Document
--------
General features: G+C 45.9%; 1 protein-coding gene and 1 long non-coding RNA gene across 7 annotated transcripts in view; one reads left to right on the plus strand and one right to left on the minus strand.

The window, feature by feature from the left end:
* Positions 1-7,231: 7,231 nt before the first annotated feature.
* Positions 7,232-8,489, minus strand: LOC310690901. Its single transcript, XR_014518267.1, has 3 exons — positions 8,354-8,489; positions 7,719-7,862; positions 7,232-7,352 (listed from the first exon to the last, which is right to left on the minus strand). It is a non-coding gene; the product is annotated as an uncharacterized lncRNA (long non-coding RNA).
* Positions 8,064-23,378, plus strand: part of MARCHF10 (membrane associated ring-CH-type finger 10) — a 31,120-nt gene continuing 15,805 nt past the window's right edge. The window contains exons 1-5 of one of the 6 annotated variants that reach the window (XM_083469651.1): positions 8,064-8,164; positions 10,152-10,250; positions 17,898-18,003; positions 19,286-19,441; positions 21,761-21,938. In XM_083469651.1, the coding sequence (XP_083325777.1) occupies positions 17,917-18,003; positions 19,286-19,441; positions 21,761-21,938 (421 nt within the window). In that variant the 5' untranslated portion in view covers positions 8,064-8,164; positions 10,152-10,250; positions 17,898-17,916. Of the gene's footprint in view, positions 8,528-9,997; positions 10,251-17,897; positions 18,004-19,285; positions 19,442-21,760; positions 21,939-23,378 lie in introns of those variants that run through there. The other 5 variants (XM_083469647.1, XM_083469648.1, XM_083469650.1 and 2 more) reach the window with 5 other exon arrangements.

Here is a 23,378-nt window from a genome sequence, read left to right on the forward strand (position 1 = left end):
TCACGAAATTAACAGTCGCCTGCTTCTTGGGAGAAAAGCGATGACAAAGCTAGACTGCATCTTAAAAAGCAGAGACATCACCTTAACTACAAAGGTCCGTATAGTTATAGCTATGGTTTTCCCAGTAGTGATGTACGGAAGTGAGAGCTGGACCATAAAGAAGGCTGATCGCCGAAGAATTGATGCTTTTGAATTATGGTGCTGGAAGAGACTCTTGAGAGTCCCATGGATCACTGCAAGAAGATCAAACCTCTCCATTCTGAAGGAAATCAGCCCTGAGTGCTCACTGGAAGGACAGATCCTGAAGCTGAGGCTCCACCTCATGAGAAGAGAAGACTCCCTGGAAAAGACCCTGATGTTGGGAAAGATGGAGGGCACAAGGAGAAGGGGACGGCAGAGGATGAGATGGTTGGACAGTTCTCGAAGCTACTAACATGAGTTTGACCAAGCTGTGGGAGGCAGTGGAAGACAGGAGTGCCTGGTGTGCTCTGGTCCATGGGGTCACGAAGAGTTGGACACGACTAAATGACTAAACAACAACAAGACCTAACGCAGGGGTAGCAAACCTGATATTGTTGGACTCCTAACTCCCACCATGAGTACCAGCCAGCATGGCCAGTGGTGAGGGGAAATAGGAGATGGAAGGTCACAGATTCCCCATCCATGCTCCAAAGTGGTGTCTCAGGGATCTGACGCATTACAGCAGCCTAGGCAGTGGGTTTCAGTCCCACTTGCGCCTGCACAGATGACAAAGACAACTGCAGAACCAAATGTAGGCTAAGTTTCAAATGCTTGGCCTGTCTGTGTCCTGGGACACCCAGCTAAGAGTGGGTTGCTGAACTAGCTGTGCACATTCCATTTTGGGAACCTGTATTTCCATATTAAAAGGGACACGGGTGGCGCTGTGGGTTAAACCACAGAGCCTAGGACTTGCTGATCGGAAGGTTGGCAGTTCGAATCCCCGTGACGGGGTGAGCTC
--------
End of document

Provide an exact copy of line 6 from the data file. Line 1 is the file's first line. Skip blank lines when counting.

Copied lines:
Here is a 23,378-nt window from a genome sequence, read left to right on the forward strand (position 1 = left end):